Jonathan Ray

Wine Club 13 November

Wine Club 13 November
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I love burgundy, you love burgundy, we all love burgundy. And for those who didn’t fill their boots a fortnight ago with treats from the Jaffelin stable, we’ve an absolute ripsnorter of an offer this week, featuring six stunners from the mighty Domaine Chanson.

Founded in Beaune in 1750, DC has been owned by the Bollinger family since 1999 and their wines are hugely sought after and yet notoriously tricky to find. Happily, thanks to the efforts of Laura Taylor of Private Cellar, we’ve snaffled a small parcel just for readers of The Spectator and I’m thrilled.

Owing to a couple of poor recent vintages, fine burgundy is soon going to be in short supply and wines such as these, usually destined for restaurants and hotels, are as rare as can be and I expect them to be snapped up pronto, be it for current/future consumption or canny investment.

The 2018 Viré-Clessé (1) is easily the finest example of this appellation I’ve tasted in yonks. Hang on, I didn’t just taste it, I blooming well necked it, so gloriously refined is it. From the Maconnais in Burgundy’s deep south, it’s rich, buttery and lemony with a gorgeously creamy — almost lemon-curd-like — texture. Viré-Clessé can often be lean, austere and a touch one-dimensional. This is anything but, being just so darn drinkable. £17.95.

The 2017 Pouilly-Fuissé (2), also from the Maconnais, is from a stellar vintage, one blessed with a warm spring, a hot summer and just enough rain. The result is superb. Again, there’s an enticingly honeyed citrus lift on the nose followed by concentrated ripe fruit in the mouth before it ends with a slightly salty, refreshing mineral finish. £29.

The 2017 Chassagne-Montrachet ‘Les Chenevottes’ 1er Cru (3) is bang on song, although Laura Taylor thinks it’s still nowt but a pup, with years ahead of it. Made exclusively from Chanson’s own vines in the premier cru vineyard of Les Chenevottes, next door to Le Montrachet itself, it has Amalfi lemon and vanilla on the nose and hints, too, of toasty brioche, cream, lemon, cinnamon and nutmeg. With wonderfully ripe — almost exotic — fruit in the mouth, it lasts for ages before closing with a keen, mineral finish. Only 20 six-bottle boxes (wood) are available. £69.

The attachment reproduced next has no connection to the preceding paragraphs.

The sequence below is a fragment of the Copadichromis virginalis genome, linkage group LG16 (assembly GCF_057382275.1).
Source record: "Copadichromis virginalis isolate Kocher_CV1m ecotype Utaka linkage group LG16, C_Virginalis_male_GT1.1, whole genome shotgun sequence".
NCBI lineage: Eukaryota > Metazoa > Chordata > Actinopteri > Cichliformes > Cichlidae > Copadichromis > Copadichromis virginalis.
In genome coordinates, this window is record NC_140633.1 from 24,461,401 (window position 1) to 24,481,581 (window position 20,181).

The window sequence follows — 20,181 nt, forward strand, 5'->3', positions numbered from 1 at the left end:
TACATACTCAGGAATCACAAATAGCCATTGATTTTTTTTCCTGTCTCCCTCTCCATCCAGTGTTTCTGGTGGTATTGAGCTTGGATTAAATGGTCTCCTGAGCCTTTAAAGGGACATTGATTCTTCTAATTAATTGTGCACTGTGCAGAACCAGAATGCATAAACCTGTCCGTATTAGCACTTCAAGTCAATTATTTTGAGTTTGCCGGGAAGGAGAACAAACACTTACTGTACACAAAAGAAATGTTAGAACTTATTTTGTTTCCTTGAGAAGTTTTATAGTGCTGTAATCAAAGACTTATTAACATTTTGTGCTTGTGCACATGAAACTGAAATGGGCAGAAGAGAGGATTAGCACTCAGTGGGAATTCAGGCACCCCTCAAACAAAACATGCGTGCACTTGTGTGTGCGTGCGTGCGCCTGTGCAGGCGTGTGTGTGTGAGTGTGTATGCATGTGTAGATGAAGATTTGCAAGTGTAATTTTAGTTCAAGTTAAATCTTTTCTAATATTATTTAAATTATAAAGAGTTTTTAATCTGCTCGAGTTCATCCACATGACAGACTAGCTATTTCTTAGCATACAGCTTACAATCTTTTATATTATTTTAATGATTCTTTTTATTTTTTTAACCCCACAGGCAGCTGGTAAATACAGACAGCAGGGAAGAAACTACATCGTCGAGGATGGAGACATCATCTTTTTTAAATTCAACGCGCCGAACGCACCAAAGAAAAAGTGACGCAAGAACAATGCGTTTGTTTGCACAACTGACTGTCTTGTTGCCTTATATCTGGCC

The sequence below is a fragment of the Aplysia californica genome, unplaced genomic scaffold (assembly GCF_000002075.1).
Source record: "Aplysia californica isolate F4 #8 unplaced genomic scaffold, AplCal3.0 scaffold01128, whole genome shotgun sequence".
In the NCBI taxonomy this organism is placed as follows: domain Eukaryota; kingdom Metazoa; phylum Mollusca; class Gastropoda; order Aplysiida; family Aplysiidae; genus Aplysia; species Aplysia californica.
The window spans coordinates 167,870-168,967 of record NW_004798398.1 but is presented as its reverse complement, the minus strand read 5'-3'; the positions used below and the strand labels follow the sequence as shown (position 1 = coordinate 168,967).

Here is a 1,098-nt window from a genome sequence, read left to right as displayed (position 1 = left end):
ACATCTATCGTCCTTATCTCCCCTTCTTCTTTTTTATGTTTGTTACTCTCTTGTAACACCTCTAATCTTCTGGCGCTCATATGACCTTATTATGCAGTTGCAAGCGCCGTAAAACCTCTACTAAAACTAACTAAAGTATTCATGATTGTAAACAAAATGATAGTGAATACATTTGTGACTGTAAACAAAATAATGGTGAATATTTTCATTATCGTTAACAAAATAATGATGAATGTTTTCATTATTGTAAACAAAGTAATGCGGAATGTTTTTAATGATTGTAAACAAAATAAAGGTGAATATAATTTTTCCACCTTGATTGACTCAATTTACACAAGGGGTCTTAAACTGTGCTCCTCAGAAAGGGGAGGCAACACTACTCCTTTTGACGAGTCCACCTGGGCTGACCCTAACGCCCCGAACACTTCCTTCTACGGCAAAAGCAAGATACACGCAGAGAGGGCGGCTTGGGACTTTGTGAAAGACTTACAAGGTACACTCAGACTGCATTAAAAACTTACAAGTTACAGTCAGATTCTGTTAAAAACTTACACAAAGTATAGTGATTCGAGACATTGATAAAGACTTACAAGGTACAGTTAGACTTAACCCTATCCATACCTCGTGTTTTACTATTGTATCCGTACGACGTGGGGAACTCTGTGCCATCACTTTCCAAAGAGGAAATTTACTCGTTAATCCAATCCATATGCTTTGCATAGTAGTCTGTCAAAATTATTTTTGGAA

I’ve drunk more than my fair share of the 2020 Bourgogne Pinot Noir (4) in St John, that great temple to nose-to-tail eating in London’s Smithfield, where it’s the house red burgundy. I just love it. It’s juicy and spicy, with ripe blackberries/blueberries and cream on both nose and palate. Basic BPN can often be stalky, green and thin, but this is just so alluring and reminds me of a fine Cru Beaujolais, so succulent and so come-hither is it. £18.95.

The 2017 Beaune Teurons 1er Cru (5) is a class act and no mistake and it’s full of precocious promise. From the vineyard of Les Teurons, it has elusive, zephyr-like hints of violets on the nose and luscious ripe damsons and plums on the palate. The tannins are feather-light and the finish is grin--makingly complex, being one moment sweet, one moment savoury, with spice and vanilla somewhere in the mix. It will age beautifully, although I find it almost impossible to resist as it is. £44.

The 2017 Beaune Clos des Mouches 1er Cru (6) is in magnificent nick. After Maison Joseph Drouhin, Chanson is the largest holder of vines in the fabled Clos des Mouches 1er Cru vineyard, and their meticulous husbandry there is famous. With silky soft, concentrated bramble fruit and a wild, gamey, meaty finish, this is what red burgundy is all about. There are only ten six-bottle boxes available, and whether you drink it now, cellar it for decades or flip it as an investment, you’ll be making a very shrewd purchase. £75.

The above wines are all offered in unmixed half-dozens and delivery, as ever, is free.

Order today.

Written byJonathan Ray

Jonathan Ray is the Spectator's wine editor.

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